HB941 – County prohibits bans on dog breeds and size
HB 941 seeks to limit dog breed discrimination and will effectively stop local governments from banning specific dog breeds like German shepherds or pitbulls. This bill will authorize public housing authorities to adopt policies related to dogs, so long as such requirements are not specific to breed, weight or size.
“The fewer restrictions for public housing, the better. If the aggression in dogs is the issue, it should be based on a dog-by-dog basis, not by breed,” Gabrielle Mraz, a senior majoring in computer science and classics and a puppy raiser for UPup and Canine Companions, said.
This ordinance can restrict owners from having a dog over a certain weight or size if the dog poses a safety and welfare concern following an attack if the order is not breed-specific.
“I live on campus with permission to have a UPup, but if I tried to live off campus landlords could turn me down because my dog’s too big. Limited housing because of a dog’s size or breed is an issue a lot of people run into and isn’t fair,” Mraz said.
“Owner responsibility and training play a much larger role in dog aggressiveness. Dogs considered aggressive are less likely to be adopted and more likely to be euthanized. In Miami-Dade [County], where pitbulls were illegal, the county could seize your pitbull, and it would then be euthanized because no one living in county lines could adopt one,” Mraz said.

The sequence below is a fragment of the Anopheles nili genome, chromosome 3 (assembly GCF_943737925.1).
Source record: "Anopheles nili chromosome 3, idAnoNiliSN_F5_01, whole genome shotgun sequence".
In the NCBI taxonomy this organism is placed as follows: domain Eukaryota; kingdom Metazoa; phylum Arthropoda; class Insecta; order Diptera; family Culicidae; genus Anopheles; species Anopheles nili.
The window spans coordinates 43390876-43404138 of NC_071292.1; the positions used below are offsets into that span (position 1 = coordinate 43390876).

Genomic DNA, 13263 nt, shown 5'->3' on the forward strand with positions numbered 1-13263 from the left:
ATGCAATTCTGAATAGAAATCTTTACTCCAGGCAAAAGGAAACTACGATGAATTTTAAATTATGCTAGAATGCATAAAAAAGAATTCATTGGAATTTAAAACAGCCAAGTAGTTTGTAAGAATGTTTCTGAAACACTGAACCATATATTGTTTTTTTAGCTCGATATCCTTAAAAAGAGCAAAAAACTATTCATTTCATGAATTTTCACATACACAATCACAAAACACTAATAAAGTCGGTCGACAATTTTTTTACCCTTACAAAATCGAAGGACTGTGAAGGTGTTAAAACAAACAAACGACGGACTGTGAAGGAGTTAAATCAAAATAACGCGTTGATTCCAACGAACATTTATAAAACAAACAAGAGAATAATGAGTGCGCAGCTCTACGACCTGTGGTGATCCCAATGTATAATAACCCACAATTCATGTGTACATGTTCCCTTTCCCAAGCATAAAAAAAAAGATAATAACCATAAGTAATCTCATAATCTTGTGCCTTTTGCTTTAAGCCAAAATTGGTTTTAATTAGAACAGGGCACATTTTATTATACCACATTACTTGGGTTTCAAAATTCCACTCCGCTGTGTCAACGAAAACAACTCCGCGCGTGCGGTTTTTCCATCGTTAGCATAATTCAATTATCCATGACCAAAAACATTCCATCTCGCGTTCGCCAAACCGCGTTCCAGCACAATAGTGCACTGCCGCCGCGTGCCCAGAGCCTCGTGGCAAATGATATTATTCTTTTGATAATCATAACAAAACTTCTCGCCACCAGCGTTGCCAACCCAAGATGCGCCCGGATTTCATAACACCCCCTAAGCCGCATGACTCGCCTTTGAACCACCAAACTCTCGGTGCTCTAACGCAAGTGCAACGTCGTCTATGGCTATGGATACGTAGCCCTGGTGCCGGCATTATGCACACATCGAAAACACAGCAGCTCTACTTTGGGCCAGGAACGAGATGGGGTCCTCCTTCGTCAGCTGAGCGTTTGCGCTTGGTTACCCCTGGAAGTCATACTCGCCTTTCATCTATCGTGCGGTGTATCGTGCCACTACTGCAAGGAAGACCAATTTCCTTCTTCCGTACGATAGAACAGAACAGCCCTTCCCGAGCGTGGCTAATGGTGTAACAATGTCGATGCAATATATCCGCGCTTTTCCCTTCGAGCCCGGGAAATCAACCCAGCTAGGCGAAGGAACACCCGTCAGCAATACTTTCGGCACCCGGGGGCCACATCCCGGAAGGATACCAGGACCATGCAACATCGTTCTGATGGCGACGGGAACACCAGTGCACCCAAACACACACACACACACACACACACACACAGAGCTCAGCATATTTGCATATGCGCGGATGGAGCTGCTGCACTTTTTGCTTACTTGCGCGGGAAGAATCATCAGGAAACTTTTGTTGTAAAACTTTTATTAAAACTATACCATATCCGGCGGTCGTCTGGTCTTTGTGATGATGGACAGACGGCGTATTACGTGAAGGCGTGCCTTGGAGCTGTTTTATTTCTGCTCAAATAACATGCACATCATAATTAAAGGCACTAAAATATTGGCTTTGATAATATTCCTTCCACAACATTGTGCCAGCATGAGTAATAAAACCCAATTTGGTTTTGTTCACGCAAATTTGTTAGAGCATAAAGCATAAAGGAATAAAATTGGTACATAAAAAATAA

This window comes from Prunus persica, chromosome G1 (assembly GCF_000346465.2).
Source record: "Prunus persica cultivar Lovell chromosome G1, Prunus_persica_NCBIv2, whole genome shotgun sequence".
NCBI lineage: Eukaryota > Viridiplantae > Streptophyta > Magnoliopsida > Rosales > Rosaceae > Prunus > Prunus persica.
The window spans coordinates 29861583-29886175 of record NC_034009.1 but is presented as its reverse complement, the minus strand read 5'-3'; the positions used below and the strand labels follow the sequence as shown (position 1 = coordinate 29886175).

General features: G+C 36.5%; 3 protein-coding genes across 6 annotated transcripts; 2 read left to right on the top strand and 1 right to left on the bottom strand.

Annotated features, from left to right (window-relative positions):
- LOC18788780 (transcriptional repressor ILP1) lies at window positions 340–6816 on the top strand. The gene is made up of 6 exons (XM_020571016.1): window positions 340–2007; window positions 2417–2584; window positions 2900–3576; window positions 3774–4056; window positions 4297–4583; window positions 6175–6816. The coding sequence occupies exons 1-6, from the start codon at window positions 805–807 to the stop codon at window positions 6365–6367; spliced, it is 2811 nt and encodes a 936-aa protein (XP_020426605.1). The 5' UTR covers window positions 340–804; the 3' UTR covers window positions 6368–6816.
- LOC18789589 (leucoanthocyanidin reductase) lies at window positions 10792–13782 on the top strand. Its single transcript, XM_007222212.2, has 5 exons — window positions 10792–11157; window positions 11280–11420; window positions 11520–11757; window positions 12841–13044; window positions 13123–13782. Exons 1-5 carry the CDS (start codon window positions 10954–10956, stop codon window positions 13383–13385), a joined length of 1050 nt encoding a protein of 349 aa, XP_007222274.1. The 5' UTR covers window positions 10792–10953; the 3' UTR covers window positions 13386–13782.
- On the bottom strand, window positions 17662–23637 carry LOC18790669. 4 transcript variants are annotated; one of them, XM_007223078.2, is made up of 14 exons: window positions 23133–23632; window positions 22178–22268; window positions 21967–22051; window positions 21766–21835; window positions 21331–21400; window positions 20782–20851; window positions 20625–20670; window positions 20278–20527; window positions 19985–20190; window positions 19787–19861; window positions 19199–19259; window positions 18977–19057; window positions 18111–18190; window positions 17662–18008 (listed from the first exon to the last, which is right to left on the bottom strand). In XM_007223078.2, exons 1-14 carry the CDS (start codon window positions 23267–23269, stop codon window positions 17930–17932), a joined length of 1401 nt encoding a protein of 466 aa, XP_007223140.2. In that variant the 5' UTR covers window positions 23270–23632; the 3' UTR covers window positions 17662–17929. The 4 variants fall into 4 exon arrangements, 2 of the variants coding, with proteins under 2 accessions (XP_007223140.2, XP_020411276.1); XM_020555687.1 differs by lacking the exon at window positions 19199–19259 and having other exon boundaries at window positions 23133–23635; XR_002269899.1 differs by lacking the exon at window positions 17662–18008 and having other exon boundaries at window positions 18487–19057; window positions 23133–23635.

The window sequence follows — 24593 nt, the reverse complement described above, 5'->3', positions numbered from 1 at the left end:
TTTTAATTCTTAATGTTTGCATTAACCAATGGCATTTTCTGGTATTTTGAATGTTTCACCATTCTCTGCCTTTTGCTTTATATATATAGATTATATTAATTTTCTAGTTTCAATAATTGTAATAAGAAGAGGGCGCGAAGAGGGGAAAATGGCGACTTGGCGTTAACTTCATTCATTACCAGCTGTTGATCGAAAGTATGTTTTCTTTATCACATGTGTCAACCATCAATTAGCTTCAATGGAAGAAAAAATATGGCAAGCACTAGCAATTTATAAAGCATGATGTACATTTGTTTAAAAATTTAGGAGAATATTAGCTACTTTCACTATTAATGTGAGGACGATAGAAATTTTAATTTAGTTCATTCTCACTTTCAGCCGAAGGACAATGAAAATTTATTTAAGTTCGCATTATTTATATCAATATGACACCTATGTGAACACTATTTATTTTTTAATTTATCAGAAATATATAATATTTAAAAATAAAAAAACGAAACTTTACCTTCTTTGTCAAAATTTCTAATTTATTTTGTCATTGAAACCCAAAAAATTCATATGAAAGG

HB1359 – Fentanyl dealers
HB 1359 increases penalties for fentanyl dealers and manufacturers, including imposing mandatory minimum 25-year sentences and $1 million fines for adults selling at least four grams of fentanyl to minors through products that resemble candy or similar tactics.
“That is just fundamentally wrong and it’s evil and if you do that, you’re going to spend the rest of your life rotting in prison,” DeSantis said. “You do need to hold the people accountable who are dealing with this stuff and they need to be treated like murderers.”